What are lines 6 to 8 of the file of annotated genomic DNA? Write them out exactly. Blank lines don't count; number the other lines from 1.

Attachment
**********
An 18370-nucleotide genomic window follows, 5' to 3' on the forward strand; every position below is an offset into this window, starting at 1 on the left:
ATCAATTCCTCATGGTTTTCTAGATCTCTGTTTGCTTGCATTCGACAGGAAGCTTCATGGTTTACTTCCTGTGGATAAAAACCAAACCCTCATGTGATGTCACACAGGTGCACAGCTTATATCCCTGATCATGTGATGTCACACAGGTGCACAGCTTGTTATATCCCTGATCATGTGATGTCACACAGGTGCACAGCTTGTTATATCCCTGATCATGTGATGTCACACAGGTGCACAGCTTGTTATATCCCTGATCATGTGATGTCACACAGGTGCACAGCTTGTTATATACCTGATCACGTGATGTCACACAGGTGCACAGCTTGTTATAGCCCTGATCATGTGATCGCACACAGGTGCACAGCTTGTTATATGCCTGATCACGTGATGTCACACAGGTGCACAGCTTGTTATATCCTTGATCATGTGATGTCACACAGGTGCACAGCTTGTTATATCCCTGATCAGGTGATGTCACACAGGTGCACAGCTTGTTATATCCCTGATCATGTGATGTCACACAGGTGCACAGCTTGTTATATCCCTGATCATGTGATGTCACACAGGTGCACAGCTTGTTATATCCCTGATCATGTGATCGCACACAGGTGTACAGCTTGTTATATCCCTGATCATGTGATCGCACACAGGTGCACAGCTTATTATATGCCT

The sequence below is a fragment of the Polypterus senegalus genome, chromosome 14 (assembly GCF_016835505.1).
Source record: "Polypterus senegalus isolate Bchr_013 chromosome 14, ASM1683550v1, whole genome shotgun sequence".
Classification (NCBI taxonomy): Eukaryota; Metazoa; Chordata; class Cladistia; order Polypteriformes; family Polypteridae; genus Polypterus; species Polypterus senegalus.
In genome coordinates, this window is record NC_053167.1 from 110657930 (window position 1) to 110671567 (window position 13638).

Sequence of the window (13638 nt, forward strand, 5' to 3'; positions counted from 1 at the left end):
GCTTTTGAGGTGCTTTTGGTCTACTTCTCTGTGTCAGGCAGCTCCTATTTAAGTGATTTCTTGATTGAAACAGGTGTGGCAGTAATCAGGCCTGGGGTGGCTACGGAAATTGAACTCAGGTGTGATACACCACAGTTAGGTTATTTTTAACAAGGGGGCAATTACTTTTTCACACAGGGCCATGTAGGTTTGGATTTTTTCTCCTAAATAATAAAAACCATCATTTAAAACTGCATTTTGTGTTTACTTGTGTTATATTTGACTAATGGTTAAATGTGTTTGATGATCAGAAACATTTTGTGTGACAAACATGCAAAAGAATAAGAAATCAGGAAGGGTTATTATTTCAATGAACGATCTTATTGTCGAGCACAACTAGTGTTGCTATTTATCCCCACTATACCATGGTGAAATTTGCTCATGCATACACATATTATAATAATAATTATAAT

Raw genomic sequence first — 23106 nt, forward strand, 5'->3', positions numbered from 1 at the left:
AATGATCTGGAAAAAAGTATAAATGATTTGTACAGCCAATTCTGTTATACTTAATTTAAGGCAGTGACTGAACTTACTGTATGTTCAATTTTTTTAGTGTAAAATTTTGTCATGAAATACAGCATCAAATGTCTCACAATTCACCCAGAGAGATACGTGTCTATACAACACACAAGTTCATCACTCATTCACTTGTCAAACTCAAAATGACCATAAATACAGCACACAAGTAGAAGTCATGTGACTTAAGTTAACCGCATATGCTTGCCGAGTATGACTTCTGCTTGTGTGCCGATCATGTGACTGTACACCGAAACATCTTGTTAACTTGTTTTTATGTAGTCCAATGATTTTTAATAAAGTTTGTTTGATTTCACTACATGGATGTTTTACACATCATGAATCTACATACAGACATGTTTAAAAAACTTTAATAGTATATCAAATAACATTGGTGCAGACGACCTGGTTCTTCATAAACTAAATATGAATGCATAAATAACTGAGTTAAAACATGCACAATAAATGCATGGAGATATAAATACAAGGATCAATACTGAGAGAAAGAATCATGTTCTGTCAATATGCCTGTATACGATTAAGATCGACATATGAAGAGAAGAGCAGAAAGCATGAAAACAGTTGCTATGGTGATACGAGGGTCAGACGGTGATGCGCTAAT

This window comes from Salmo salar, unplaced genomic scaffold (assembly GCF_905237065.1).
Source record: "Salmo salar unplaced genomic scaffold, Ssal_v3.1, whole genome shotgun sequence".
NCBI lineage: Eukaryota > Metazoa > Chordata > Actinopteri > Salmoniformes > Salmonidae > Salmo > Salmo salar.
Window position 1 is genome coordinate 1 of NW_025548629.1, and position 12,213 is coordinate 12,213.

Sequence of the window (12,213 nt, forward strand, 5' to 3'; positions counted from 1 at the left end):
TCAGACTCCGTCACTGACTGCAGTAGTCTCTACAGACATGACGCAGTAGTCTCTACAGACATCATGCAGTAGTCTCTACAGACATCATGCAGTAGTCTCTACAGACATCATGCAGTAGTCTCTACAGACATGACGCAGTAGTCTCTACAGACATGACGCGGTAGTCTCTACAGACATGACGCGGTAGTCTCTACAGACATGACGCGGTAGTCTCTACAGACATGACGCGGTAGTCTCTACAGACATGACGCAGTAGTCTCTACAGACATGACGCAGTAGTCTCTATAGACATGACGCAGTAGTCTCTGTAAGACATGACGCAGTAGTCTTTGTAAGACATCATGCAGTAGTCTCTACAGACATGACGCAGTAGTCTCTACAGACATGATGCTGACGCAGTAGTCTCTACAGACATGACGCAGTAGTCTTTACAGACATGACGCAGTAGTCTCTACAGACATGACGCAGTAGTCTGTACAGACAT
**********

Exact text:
In genome coordinates, this window is record NC_053167.1 from 110657930 (window position 1) to 110671567 (window position 13638).

Sequence of the window (13638 nt, forward strand, 5' to 3'; positions counted from 1 at the left end):
GCTTTTGAGGTGCTTTTGGTCTACTTCTCTGTGTCAGGCAGCTCCTATTTAAGTGATTTCTTGATTGAAACAGGTGTGGCAGTAATCAGGCCTGGGGTGGCTACGGAAATTGAACTCAGGTGTGATACACCACAGTTAGGTTATTTTTAACAAGGGGGCAATTACTTTTTCACACAGGGCCATGTAGGTTTGGATTTTTTCTCCTAAATAATAAAAACCATCATTTAAAACTGCATTTTGTGTTTACTTGTGTTATATTTGACTAATGGTTAAATGTGTTTGATGATCAGAAACATTTTGTGTGACAAACATGCAAAAGAATAAGAAATCAGGAAGGGTTATTATTTCAATGAACGATCTTATTGTCGAGCACAACTAGTGTTGCTATTTATCCCCACTATACCATGGTGAAATTTGCTCATGCATACACATATTATAATAATAATTATAAT